There are basically 3 parts to this listener – service config, service file and the Activity Log entity. We’ll start with the config.
This is the simple one. We define the name of the listener, the class, arguments (we pass the service container so we have access to the Entity Manager, session and security context) and then we, lastly, define doctrine event listeners. We call it on adding, editing, before and after deleting.
This is a fairly straightforward entity. We have a primary ID, entity_id which is not a foreign key but will point to the record ID that is being updated, entity class been updated, setting a user ID and date that it has been updated. My use of setting a user ID requires the option of setting it to 0, so I don’t setup a relationship. Next up, the big one, is the service itself.
So, a lot is going on up there, we’ll go section by section. Since we are injecting the service container in the service config, we set a protected variable and inject it in the construct method. The first time we use the container is with the _em() method, a convinience method so we can easily call the entity manager on a specific repo or when persisting/flushing.
The first important area to look at is the $_validClasses private variable, this is an array of Entity classes that the Activity Log will pickup and keep track of. If your entity is not in this list, it will always be ignored. By default we log a fake Article entity and User entity. Both postPersist (a created record) and postUpdate (updating record) call the _checkLog function if the current user ID is not null (meaning non logged-in user), we’ll start there next.
Going down to the _checkLog function, it gets passed either a passed in an entity or in the case of the postPersist/postUpdate, the LifecycleEventArgs contains the entity by calling the getEntity method on it. We then skip the log check if the updated entity is the ActivityLog and check to see if the entity class matches the array of valid classes as mentioned before. The way this listener is setup, we keep one record per ID/class record, but this can easily be changed.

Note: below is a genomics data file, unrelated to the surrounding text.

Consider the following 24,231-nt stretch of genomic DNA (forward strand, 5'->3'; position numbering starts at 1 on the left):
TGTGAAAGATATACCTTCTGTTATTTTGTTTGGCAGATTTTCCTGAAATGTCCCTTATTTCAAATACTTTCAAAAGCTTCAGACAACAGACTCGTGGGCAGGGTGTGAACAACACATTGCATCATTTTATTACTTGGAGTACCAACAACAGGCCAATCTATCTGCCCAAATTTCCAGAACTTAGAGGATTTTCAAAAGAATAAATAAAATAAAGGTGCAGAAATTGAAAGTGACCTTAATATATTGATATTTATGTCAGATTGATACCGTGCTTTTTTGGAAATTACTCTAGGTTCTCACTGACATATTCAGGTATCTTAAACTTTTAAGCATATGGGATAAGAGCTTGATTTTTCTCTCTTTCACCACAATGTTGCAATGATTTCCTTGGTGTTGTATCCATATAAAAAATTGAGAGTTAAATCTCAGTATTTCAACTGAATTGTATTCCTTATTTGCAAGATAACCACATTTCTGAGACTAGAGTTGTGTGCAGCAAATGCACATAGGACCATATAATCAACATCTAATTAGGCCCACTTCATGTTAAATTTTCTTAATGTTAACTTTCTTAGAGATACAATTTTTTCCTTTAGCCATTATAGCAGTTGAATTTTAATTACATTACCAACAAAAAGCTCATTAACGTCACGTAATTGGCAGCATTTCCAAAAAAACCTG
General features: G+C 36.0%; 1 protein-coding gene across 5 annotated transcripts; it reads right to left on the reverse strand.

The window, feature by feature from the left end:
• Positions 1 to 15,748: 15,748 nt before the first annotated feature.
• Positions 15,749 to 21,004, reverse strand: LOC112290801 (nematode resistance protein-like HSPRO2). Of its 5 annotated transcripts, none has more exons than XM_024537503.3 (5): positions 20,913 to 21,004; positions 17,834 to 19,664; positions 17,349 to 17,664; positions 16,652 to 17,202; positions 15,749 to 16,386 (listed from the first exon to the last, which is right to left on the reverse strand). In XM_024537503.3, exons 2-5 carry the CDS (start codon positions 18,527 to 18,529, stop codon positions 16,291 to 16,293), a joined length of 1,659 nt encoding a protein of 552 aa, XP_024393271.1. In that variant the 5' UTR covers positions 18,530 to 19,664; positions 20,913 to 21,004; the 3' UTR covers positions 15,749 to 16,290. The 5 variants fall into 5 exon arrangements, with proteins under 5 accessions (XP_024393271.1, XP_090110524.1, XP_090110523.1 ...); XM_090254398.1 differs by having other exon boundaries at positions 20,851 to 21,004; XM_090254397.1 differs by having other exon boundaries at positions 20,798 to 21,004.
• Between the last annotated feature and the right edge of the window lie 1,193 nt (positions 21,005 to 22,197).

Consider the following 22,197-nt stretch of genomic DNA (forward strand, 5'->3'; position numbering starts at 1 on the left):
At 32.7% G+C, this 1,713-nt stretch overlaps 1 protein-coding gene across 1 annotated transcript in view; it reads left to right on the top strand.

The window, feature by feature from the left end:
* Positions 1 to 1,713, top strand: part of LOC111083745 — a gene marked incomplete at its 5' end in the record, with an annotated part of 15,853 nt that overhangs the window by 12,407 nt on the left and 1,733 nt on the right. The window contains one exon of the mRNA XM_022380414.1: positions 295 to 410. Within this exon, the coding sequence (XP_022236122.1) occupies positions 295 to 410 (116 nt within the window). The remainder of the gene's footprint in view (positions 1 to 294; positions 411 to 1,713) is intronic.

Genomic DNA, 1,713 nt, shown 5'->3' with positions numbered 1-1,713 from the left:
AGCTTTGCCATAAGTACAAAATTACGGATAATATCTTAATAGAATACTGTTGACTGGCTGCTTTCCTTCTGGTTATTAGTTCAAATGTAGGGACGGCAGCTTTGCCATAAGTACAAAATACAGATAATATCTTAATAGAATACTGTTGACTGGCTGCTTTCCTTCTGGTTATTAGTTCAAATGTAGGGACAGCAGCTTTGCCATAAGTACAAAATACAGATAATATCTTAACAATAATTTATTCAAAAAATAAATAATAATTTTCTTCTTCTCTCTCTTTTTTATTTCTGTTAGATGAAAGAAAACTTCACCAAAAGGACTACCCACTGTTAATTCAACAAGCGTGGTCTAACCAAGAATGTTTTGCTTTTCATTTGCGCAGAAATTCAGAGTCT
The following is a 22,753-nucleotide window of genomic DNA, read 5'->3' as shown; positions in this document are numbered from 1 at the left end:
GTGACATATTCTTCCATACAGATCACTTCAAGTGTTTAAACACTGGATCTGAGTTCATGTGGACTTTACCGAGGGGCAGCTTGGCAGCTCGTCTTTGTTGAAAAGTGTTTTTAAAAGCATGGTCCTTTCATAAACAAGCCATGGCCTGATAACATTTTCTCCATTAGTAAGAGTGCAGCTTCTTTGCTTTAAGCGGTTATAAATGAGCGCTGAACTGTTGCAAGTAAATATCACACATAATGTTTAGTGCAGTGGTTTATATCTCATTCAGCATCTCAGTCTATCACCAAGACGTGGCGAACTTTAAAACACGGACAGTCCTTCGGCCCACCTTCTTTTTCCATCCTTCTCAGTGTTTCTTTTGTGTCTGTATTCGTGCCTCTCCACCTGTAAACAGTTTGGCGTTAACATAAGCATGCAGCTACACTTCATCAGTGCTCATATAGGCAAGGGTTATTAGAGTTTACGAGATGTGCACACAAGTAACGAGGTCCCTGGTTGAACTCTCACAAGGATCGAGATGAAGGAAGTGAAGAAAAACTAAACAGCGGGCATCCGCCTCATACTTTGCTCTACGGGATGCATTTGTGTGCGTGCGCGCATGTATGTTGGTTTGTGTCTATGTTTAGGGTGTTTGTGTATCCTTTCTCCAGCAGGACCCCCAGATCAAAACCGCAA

A lookup is made to the ActivityLog entity and if a record is not found, we add one and if no delete flag is set, we update it. (otherwise, delete it) Moving back up to preRemove/postRemove, the easiest way to explain this is if you call a remove and flush in preRemove, it will screw up with whatever normal record is being added/updated. So our nifty function sets a session with the entity and in postRemove checks the session and if it has a value, calls the _checkLog function with a delete flag which calls the _removeLog function.
The rest is straightforward, _addLog sets the entity class/id/user and creates a brand new record. _updateLog updates the specified ActivityLog entity record with the current user_id and date (the date is set because I experienced issues with gedmo doing this on it’s own). Lastly, _removeLog simply calls a remove and flush on the specified entity.
We hope you enjoyed this tutorial. There are a lot of ways to alter how this works, from tracking all records and flushing every so often/per records or logging what data the entity contained at the time of update/insertion, lots of options. Have fun!
Our next line of tutorials continues with Symfony 2. This tutorial will describe how to build an Activity Log listener which will track who/when a record is updated for whichever entity you define. Continue on to see how it works.
Another option for faster centralized logging is Papertrail.